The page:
Heather Taylor, a Ph.D. Student at Massey University, has spent the past several years studying children’s experiences with flood risk in Indonesia. When Christchurch was rocked by a magnitude 6.3 earthquake aftershock in February, she, like many other New Zealanders, wanted to help. 

Heather, with the support of her home church in Spreydon, organized a series of “Family Fun Days” in three affected neighborhoods around Christchurch. These events offered families a “break from the quake.” Affected individuals were invited to eat, socialize, and share their earthquake experiences. A drawing table was set up for children (and young-at-heart adults) who wanted to use crayons and draw about the earthquake. There were also lots of other fun activities for children—including an art space, a play castle, and face painting.

The Family Fun Day events, which drew in hundreds of individuals at each site, also served an important educational purpose. Local academics gave a brief lecture at each of these events, where they explained the science behind earthquakes and liquefaction. Adults and children took time out from the social activities to listen to these lectures. One of the scientists who presented noted that he had “never had a more engaged audience,” as the people of Christchurch grapple to understand the causes of earthquakes.  

“Grief is the Price We Pay for Love”: The National Christchurch Memorial Service

March 20, 2011 by

On Friday, March 18, 2011, the Province of Canterbury observed a public mourning holiday. Most shops and restaurants closed down, and tens of thousands of people attended a National Memorial Service in North Hagley Park in the heart of Christchurch.

 People began flowing into the park early in the day. As families and friends spread out blankets and cushions to sit on, various local musicians and Maori artists performed musical tributes. Salvation Army and National Welfare volunteers roamed the crowd, handing out tissues in preparation for what everyone knew would be a solemn and tearful event.

At noon, the Woolston Bass Band marked the unofficial opening of the ceremony. At 12:15, Christchurch Mayor Bob Parker greeted the audience and introduced a 14-minute video of previously unavailable images of the destruction. There was no background music to the video; just a series of powerful photos of building collapse. The enormous crowd was starkly silent as the video played—only erupting into applause when urban search and rescue teams and firefighters and police officers made an appearance. Following the video, the official ceremony began at 12:30 sharp.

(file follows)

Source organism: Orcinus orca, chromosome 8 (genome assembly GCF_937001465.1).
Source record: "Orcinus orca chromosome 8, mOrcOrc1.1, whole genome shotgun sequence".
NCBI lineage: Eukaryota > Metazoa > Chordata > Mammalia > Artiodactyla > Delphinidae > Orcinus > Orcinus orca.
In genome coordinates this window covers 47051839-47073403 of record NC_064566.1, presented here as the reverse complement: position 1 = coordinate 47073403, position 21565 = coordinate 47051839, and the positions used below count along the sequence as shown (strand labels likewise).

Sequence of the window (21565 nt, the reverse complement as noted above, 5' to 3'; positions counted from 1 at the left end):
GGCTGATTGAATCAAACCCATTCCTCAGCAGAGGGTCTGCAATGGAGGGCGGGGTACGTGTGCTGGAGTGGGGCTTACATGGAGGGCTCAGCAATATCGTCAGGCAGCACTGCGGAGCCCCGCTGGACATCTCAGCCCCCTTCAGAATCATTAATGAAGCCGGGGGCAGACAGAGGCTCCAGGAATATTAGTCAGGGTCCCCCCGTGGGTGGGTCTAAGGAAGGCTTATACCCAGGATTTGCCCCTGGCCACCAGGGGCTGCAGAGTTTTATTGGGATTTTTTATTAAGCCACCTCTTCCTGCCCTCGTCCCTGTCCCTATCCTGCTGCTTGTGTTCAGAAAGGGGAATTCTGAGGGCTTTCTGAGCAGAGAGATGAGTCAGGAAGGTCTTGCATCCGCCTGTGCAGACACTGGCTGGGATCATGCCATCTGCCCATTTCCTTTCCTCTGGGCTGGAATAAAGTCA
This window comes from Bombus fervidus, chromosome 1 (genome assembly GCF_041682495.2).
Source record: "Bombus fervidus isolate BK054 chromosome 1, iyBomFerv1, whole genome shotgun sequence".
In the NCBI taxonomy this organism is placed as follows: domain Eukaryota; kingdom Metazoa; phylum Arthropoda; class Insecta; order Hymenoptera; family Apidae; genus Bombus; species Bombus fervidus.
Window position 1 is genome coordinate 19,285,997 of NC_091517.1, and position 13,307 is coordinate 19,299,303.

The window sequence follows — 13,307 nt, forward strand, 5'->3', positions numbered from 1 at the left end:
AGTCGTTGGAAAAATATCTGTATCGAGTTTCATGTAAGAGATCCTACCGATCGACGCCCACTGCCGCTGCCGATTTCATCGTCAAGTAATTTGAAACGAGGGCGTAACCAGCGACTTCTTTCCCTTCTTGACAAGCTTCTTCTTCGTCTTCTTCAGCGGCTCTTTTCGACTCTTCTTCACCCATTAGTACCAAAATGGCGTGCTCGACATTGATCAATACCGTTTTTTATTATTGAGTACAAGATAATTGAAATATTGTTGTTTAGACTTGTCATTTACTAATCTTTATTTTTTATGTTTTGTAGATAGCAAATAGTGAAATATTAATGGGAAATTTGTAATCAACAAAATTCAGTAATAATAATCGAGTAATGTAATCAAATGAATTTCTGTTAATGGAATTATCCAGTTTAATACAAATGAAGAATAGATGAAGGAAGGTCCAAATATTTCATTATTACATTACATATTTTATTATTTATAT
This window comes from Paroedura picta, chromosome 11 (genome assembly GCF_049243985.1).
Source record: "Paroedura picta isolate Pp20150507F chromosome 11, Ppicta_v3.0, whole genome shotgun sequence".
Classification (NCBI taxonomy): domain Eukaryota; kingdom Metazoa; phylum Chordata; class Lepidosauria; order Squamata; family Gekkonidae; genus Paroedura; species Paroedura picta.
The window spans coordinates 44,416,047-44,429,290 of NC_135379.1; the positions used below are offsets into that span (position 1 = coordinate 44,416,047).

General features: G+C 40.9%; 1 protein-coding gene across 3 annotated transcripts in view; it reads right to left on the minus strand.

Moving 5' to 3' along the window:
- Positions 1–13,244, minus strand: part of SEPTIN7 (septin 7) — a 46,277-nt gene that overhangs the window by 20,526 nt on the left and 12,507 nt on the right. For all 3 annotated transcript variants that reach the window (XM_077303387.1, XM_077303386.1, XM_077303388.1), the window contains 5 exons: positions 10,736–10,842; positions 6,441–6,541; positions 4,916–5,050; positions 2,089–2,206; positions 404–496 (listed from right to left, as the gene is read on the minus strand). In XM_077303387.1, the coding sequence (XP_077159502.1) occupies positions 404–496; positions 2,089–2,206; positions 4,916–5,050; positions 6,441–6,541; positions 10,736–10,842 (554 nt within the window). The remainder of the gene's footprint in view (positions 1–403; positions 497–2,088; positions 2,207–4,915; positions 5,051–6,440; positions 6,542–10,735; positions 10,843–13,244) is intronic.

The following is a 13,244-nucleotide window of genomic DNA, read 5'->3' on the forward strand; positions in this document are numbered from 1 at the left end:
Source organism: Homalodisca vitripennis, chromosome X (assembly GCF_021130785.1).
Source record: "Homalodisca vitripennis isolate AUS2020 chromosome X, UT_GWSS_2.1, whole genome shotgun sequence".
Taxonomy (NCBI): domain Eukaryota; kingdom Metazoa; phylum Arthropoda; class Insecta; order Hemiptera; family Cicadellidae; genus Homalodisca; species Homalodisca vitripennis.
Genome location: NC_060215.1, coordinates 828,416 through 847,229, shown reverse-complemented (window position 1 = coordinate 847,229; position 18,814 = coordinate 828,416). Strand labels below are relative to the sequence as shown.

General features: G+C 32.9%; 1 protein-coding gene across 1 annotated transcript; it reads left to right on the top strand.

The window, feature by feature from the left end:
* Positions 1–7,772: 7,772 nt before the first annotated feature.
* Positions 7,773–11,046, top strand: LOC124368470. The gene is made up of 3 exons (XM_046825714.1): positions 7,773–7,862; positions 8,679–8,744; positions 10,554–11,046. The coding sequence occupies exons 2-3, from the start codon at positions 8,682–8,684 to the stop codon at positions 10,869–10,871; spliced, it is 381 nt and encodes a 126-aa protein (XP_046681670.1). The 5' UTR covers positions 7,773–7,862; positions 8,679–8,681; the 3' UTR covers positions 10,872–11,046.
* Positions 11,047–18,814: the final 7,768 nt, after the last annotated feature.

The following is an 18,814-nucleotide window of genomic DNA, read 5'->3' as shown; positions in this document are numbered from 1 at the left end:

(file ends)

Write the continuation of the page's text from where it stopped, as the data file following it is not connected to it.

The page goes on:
The service was one of the most exceptional events I have ever attended. Prince William delivered a particularly moving speech, where he quoted his grandmother who once said to him that “grief is the price we pay for love.” He also remarked on the resilience of Cantabarians and said they were an “inspiration” to people the world over.

 Mayor Bob Parker spoke on two separate occasions, and both times was met by raucous applause. Several other noted political figures, including New Zealand Prime Minister John Key and Opposition Leader Phil Goff both spoke during the ceremony as well. Common threads ran across the various addresses, including: an offering of condolences to the Japanese people; recognition of the trauma caused by the back to back earthquake events in September and February in Christchurch; and observations of the extraordinary bravery, courage, and resilience shown by the people of Canterbury.

 Additional highlights of the service included a beautiful acoustic rendition of the song “Loyal” by noted New Zealand Artist Dave Dobbyn and a performance of “Amazing Grace” by opera singer and native of Christchurch Hayley Westenra. If you have a few minutes, you can listen here to Loyal (http://www.3news.co.nz/Dave-Dobbyn-performs-an-emotional-Loyal-at-Memorial/tabid/309/articleID/202967/Default.aspx) and here to Amazing Grace (http://www.3news.co.nz/Hayley-Westenra-performs-Amazing-Grace/tabid/309/articleID/202980/Default.aspx). (You can really see the size of the crowd in these videos.)